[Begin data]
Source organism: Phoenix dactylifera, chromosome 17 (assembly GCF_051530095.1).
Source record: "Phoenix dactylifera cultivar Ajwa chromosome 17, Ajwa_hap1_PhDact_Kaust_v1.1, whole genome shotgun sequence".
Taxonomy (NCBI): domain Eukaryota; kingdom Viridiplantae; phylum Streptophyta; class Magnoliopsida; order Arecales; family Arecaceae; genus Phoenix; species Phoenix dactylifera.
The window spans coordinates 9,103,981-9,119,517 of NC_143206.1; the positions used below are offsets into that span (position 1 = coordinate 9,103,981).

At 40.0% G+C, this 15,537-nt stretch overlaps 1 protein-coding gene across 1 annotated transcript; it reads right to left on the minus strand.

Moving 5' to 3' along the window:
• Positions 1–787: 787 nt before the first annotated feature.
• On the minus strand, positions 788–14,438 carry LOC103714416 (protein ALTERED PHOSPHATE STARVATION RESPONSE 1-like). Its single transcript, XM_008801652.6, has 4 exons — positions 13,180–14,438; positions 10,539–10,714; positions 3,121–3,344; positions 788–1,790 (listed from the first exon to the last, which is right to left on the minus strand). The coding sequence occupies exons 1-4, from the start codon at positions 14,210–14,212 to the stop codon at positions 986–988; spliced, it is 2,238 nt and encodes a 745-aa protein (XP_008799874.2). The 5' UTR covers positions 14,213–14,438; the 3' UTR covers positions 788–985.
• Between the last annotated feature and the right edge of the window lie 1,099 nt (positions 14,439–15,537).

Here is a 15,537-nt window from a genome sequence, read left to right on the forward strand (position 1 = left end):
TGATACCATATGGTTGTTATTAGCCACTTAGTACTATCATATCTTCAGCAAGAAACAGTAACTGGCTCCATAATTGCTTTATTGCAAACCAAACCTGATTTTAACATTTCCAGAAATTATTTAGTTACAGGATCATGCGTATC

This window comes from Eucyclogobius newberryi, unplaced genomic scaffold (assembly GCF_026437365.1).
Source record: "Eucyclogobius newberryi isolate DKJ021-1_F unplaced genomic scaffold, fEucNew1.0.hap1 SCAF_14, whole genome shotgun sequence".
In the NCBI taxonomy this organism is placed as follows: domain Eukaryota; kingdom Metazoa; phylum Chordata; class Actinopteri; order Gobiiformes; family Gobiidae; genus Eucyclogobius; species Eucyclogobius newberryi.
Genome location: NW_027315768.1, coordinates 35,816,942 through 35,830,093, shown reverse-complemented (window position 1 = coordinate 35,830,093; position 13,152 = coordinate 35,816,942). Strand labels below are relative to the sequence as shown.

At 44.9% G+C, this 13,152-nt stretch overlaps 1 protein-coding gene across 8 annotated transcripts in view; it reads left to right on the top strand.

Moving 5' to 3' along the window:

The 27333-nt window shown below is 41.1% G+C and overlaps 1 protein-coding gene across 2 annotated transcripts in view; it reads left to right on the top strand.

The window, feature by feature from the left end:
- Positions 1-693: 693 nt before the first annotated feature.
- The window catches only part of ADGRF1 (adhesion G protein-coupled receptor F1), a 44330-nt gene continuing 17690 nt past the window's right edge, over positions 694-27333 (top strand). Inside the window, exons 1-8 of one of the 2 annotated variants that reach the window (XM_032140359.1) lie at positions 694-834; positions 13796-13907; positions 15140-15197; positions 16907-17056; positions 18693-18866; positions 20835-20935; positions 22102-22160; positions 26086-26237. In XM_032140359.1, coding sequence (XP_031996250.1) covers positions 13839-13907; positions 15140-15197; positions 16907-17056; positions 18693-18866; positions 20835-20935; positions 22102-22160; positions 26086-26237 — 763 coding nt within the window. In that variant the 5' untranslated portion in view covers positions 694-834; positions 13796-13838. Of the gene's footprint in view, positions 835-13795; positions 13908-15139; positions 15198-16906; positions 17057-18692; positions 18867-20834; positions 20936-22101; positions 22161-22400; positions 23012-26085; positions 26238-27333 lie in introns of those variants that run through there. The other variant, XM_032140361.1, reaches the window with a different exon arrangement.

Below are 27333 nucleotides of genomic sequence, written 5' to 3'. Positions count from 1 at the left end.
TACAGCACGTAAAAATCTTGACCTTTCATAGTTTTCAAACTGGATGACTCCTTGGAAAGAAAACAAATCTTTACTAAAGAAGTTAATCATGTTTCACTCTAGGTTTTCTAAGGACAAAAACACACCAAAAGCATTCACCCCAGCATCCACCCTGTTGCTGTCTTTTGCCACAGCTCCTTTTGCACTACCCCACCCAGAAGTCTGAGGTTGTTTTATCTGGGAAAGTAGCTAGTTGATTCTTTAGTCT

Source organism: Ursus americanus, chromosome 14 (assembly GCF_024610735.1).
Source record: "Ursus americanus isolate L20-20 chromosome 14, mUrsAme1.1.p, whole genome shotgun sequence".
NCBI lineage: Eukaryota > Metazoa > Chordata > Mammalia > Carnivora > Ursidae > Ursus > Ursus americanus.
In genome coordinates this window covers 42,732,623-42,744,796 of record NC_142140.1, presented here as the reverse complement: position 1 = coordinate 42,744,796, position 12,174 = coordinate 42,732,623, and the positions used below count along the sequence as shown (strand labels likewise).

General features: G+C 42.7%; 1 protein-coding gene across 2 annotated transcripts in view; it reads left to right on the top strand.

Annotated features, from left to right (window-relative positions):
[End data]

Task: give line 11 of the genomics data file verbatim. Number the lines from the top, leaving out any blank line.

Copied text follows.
TGATACCATATGGTTGTTATTAGCCACTTAGTACTATCATATCTTCAGCAAGAAACAGTAACTGGCTCCATAATTGCTTTATTGCAAACCAAACCTGATTTTAACATTTCCAGAAATTATTTAGTTACAGGATCATGCGTATC